The newly-elected centre-right government (New Democracy-EPP) in Greece has vowed to implement a smoking ban law in enclosed public places, which has existed since 2008 but never took effect.
Greece is one of the few EU member states, where smoking in enclosed public places is banned but in practice, it’s allowed.
According to a World Health Organisation report, Greece’s compliance with the framework of the smoke-free environment is quite poor. A law adopted in 2008 that prohibited smoking in public places has never been implemented.
In addition, according to Eurostat, together with Bulgaria, Greece tops the list of smoking rates across the EU. Austria is one of the last EU members where the smoking ban has not been fully enforced and smoking is still allowed in bars and restaurants. A planned full ban was overturned by Sebastian Kurz’s government but may be reinstated in November.
Successive Greek governments have pledged to implement the 2008 anti-smoking law but never put it in practice.
For this, Athens has been strongly criticised by the European Commission. “From our perspective, there is little value in having laws if they are not enforced,” EU Health Commissioner Vytenis Andriukaitis told EURACTIV.com in 2017.
The issue was also raised last year, when during a speech in Athens, Andriukaitis showed a picture of Greece’s then vice-minister for health, Pavlos Polakis from leftist Syriza party, smoking in a public space. “It’s a shame,” Anriukaitis said, adding that the Greek parliament should urgently address the issue.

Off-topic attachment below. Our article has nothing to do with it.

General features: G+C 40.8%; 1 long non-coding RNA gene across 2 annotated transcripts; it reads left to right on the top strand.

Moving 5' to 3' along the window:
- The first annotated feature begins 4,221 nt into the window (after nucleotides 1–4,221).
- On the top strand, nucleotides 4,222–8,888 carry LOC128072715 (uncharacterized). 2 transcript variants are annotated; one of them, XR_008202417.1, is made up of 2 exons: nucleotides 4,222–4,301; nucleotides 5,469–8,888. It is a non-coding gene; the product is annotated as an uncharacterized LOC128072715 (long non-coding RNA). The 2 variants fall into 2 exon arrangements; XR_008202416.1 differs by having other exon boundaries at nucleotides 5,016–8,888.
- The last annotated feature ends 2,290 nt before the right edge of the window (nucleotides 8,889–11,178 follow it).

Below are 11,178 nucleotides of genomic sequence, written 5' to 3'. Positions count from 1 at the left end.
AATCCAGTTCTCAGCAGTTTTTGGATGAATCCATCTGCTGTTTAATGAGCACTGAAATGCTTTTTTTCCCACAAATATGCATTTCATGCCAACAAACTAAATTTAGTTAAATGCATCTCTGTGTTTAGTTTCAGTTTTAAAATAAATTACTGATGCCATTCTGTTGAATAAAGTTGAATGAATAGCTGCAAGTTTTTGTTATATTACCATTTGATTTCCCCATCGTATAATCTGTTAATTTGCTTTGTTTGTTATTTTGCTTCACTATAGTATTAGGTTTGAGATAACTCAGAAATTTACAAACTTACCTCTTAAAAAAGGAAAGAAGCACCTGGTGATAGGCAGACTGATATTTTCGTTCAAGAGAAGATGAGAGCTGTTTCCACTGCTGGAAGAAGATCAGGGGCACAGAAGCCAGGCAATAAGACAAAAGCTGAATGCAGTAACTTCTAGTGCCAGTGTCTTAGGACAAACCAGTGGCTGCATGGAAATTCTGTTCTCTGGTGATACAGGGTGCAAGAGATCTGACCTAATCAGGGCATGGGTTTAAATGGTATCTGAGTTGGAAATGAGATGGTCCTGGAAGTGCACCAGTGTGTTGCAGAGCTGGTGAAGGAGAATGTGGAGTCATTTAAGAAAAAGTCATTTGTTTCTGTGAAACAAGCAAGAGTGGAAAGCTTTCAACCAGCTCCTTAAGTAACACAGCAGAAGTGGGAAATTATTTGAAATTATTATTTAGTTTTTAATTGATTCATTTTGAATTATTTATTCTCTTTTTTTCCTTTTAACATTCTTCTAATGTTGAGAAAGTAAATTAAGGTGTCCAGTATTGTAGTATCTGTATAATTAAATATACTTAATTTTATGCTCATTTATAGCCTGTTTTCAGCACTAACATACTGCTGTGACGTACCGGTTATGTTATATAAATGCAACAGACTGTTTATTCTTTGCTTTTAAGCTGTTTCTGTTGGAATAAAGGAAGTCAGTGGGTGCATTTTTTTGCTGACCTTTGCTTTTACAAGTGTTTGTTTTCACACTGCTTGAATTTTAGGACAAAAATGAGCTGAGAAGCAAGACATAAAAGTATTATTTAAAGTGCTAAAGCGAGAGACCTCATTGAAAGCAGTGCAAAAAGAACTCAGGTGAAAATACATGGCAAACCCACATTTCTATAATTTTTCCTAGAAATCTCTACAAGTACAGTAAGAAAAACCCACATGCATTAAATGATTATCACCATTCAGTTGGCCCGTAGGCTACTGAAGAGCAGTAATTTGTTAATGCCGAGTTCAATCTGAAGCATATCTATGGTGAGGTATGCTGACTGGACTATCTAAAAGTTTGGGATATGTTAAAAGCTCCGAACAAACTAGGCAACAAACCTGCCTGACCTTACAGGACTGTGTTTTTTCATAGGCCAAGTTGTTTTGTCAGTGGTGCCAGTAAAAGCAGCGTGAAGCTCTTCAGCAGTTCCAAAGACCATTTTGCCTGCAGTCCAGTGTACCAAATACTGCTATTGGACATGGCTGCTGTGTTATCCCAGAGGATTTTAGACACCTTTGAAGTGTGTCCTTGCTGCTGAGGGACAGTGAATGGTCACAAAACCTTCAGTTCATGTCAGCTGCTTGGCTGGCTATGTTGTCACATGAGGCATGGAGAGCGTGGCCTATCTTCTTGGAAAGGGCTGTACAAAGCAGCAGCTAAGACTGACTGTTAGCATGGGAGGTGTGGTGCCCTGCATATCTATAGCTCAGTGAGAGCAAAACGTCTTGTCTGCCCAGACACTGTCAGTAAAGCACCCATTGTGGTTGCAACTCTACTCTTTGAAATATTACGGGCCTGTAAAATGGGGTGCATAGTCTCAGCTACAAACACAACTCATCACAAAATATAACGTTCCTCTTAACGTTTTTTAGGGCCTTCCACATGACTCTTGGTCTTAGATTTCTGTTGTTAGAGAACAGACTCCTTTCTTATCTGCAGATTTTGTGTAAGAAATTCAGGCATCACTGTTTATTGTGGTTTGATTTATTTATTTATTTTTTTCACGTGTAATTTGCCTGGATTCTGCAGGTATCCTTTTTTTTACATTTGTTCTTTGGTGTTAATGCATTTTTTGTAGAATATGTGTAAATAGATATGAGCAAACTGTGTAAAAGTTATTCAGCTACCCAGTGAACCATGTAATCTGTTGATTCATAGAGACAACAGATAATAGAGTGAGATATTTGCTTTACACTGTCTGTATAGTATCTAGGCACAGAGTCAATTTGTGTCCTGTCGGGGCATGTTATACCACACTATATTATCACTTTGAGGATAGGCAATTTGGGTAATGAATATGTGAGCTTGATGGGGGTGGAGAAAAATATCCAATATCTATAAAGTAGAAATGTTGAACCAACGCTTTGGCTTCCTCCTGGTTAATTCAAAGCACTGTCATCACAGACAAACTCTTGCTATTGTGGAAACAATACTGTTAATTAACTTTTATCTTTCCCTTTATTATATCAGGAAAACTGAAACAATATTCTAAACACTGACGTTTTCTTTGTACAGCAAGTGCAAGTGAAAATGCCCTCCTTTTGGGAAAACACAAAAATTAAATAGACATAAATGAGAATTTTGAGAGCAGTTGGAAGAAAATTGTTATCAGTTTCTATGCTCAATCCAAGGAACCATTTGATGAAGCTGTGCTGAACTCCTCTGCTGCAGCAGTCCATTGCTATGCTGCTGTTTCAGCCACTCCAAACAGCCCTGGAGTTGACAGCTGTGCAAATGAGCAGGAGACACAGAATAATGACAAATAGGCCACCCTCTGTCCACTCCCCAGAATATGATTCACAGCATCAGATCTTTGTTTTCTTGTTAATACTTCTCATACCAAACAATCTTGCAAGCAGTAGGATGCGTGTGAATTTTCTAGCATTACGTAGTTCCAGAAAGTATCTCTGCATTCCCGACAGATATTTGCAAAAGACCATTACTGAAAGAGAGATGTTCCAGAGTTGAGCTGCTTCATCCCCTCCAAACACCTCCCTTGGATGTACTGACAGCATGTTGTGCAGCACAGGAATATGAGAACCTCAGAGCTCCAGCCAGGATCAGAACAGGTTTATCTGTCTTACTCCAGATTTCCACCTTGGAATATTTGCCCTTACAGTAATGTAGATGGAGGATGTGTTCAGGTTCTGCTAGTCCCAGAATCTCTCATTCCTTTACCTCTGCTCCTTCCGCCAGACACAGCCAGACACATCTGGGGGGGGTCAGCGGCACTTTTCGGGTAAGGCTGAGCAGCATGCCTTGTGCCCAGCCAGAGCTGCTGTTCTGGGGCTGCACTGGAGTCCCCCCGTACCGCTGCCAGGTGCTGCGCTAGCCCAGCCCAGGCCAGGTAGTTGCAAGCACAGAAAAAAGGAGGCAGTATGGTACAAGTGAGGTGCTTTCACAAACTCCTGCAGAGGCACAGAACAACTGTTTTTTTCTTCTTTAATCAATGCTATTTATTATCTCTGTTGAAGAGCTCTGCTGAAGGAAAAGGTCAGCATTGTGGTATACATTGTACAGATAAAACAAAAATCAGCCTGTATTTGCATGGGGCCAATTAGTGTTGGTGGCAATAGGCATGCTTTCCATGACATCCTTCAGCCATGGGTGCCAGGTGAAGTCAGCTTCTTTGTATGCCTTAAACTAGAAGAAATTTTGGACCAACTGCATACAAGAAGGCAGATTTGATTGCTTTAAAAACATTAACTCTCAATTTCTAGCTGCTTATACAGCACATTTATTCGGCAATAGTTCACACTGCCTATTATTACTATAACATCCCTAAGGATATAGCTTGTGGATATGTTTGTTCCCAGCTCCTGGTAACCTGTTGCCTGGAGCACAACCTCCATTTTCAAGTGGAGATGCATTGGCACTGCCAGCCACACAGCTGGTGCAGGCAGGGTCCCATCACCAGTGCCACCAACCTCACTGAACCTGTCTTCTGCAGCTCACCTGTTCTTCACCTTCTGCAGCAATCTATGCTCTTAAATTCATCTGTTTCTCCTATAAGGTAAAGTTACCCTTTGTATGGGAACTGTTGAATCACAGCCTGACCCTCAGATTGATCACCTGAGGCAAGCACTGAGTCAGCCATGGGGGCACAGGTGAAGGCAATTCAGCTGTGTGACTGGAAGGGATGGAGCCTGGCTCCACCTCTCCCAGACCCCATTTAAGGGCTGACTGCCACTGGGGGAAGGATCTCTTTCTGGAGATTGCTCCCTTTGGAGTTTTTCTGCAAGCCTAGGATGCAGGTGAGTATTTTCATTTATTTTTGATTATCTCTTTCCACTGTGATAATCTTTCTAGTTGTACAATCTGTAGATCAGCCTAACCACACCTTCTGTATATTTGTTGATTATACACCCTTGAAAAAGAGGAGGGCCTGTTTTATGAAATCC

“It is not a matter of free will if someone smokes or not. When this happens in a public area, it is a violation of human rights,” Andriukaitis added.
Greek media reported that Prime Minister Kyriakos Mitsotakis is determined to put an end to this practice and finally implement the ban in hospitals, educational institutions, sports facilities, restaurants, cafes and clubs.
The government is also planning to increase on-the-spot controls while in the next six months, citizens will be able to report violations of the law by telephone.
Numerous activist movements have called on the Greek government to stop turning a blind eye to passive smoking and implement the law.
Greek citizens believe that the non-implementation of the law is “cultural degradation”, several surveys have suggested in the past.
[Edited by Zoran Radosavljevic]